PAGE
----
Tennessee Mountain Stories

Engagements, Rings and Weddings

Over the Christmas holiday my niece, Anna Grace Lane, accepted a marriage proposal and a ring from Mr. Cody Hull.  So you can imagine the big topic of conversation these days is wedding plans.   As usual, I’ve found myself comparing what seems to be the norm today with the approach my grandparents’ generation, and those before, took to weddings. 

I had already been thinking along these lines after the proof-readers of my latest novel asked for more details of the protagonist’s wedding.  Each one of them was disappointed when I expressed that mountain weddings of the late 1800’s weren’t very grand.  So I thought I’d share some of my research with yu’ns.

The very stage of being engaged is the first difference.  Remember the Christmas story?  Mary was “espoused to be married” to Joseph, not a term we use today and their process of marriage was different too.  The first step of marriage in ancient Israel was a betrothal which involved a would-be groom giving a gift to the girl’s father and reaching an agreement with him.  This was a firm commitment.  Months or even a whole year would pass before the wedding festivities which might last for days.  Only then would the couple be considered married.

In fact there seems to be a difference between being engaged and just plannin’ to get married.  In the past, couples simply decided to marry and did so pretty quickly thereafter.  You may recall the recent article about my Aunt Janavee Sisco whose intended husband was working up north.  Janavee had spent a few weeks visiting her brother in Dayton, Ohio when she and Willard Sisco deepened a lifelong friendship.  The two had grown up just across the holler from each other and Willard’s sister had already married Janavee’s brother.  They decided they would marry but it was time for Janavee to return to Tennessee.  Willard came home shortly thereafter and as he told me he decided he’d better go ahead and marry her before someone else did.

It seems like a familiar sentiment; another great aunt remembers asking her mother’s advice on a proposal.  “If you don’t marry him somebody else will,” was the wisdom my great-grandmother imparted. 

Willard and Janavee drove to Georgia because Tennessee required a blood test and two week wait for results.  Clyde Whittaker and Ellen Bilbrey drove up to Jamestown, Kentucky and why they went north instead of south Clyde doesn’t remember sixty-eight years later.  He does recall that most folks who didn’t want to wait two weeks for their blood tests went ‘down toward Chattanooga’.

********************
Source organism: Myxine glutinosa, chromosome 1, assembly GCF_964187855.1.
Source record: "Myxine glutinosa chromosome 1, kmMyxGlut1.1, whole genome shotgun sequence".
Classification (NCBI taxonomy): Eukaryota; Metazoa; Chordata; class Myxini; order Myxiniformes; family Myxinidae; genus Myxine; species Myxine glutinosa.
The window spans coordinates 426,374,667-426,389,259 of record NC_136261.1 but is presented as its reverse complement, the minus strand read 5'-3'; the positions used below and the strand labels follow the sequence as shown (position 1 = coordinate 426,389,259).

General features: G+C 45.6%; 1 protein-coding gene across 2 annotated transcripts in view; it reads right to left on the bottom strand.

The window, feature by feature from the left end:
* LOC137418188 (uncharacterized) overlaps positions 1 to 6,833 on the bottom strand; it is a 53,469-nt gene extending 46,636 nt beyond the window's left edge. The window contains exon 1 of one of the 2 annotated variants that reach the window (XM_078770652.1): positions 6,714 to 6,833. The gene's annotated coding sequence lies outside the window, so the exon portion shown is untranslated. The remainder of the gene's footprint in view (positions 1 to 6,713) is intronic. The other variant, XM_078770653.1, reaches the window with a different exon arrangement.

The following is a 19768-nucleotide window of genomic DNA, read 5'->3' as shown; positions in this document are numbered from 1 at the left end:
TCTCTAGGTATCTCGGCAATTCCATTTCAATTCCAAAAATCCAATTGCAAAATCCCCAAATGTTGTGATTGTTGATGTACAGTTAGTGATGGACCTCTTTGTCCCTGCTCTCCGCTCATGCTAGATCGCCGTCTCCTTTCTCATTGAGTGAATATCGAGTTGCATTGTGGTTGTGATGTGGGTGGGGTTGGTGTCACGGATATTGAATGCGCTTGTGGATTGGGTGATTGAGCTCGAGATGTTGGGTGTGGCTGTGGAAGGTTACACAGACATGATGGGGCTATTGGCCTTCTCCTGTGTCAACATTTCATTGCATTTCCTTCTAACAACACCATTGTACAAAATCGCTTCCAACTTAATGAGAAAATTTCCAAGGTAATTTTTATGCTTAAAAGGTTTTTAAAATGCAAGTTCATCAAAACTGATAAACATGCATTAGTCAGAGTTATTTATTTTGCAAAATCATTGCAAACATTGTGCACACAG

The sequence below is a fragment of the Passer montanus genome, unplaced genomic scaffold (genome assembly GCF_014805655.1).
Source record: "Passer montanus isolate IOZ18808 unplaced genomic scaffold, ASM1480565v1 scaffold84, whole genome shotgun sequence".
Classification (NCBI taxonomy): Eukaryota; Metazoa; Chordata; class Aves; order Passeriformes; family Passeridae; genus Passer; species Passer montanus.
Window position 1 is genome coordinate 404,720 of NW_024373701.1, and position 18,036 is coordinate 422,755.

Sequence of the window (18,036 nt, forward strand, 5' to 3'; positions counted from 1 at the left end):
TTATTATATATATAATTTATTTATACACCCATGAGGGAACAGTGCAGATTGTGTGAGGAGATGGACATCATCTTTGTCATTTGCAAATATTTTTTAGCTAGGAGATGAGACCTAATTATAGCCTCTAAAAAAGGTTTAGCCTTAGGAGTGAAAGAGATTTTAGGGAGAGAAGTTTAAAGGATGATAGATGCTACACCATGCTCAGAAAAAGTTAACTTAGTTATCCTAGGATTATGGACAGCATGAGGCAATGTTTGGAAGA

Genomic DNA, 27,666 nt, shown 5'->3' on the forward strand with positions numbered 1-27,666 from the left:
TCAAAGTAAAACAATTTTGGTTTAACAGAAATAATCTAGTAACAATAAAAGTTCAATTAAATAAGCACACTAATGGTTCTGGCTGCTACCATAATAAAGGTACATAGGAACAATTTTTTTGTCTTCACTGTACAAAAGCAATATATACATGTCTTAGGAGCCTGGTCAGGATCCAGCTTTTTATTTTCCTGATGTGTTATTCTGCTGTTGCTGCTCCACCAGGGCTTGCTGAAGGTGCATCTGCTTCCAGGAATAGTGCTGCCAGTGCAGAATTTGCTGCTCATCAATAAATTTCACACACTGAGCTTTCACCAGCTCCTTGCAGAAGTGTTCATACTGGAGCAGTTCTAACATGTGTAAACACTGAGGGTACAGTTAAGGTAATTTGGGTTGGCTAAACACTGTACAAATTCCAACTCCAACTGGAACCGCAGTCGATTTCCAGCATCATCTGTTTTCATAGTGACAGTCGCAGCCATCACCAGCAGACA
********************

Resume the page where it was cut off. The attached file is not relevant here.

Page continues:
We’ve talked here about some traditions when we talked about  a traditional Appalachian wedding cake and the saying that the number of layers in a bride's cake reflected how beloved she was.  However, among our mountain folk, I can’t find any stories of church weddings – even simple ones before 1950, and not many until the mid 1960's.  June Howard told me a few years ago that “most people got married at the preacher’s house, usually in front of the fireplace.”  That’s the exact location Clyde and Ellen chose, however, they didn’t particularly know the Baptist preacher who married them – they’d stopped in a restaurant and asked where they might get married.

Then there’s the question of a ring… I heard an advertisement for Tiffany’s recently claiming they invented the modern concept of engagement rings.   However, Wikipedia traces the tradition back to Rome.  Either way, we’ve come to expect an engagement ring and I see lots of young ladies wearing diamonds that I can’t imagine their grooms paying for.  Remembering our comparison with Israeli traditions?  That region doesn’t use engagement rings and actually wear their wedding rings on the right hand.  The tradition of diamond rings really rose after the output from African diamond mines exceeded one million carats per year in 1872.  That tradition greatly declined in America after World War I and certainly during the Depression years. 

Still the secluded Appalachian peoples had their own traditions when preachers rode a circuit and gold was reserved for coins that rarely entered a mountain home.  When I’m researching genealogy I’m surprised how hard it is to find marriage records.  It was a long way to the county seat in those horse and buggy days and I wonder how many vows were said before a preacher that were honored for a lifetime despite never being officially filed?  Early marriage licenses were issued by churches; in 1837 the United States began issuing marriage licenses from the state. 

The idea of a church ceremony was completely foreign on the mountain except for the very well-off.  I’ve tried to question why simple church weddings weren’t conducted without flowers or pageantry and the only answer anyone could offer was that so many people went to Georgia that it was never practical to plan even a simple wedding.